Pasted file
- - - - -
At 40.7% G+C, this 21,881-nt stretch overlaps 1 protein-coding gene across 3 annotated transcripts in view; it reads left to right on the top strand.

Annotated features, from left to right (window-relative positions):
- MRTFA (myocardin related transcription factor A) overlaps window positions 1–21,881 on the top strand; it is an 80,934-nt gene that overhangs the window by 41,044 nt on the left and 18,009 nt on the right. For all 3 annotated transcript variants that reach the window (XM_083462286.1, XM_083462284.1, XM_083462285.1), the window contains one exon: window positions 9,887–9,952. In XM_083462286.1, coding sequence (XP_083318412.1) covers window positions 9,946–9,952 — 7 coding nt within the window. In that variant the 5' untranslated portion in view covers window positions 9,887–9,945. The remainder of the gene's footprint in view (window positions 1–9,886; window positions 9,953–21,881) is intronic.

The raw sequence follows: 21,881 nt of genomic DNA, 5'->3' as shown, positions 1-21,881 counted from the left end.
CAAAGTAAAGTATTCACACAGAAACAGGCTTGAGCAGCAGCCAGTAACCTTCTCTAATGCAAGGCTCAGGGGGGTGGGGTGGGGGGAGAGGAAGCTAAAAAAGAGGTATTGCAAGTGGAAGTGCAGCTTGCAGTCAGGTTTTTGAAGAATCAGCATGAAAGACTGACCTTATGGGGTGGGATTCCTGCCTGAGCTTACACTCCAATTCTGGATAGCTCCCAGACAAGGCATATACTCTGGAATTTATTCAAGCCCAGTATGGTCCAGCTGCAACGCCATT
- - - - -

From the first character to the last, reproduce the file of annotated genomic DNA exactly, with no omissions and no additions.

At 40.7% G+C, this 21,881-nt stretch overlaps 1 protein-coding gene across 3 annotated transcripts in view; it reads left to right on the top strand.

Annotated features, from left to right (window-relative positions):
- MRTFA (myocardin related transcription factor A) overlaps window positions 1–21,881 on the top strand; it is an 80,934-nt gene that overhangs the window by 41,044 nt on the left and 18,009 nt on the right. For all 3 annotated transcript variants that reach the window (XM_083462286.1, XM_083462284.1, XM_083462285.1), the window contains one exon: window positions 9,887–9,952. In XM_083462286.1, coding sequence (XP_083318412.1) covers window positions 9,946–9,952 — 7 coding nt within the window. In that variant the 5' untranslated portion in view covers window positions 9,887–9,945. The remainder of the gene's footprint in view (window positions 1–9,886; window positions 9,953–21,881) is intronic.

The raw sequence follows: 21,881 nt of genomic DNA, 5'->3' as shown, positions 1-21,881 counted from the left end.
CAAAGTAAAGTATTCACACAGAAACAGGCTTGAGCAGCAGCCAGTAACCTTCTCTAATGCAAGGCTCAGGGGGGTGGGGTGGGGGGAGAGGAAGCTAAAAAAGAGGTATTGCAAGTGGAAGTGCAGCTTGCAGTCAGGTTTTTGAAGAATCAGCATGAAAGACTGACCTTATGGGGTGGGATTCCTGCCTGAGCTTACACTCCAATTCTGGATAGCTCCCAGACAAGGCATATACTCTGGAATTTATTCAAGCCCAGTATGGTCCAGCTGCAACGCCATT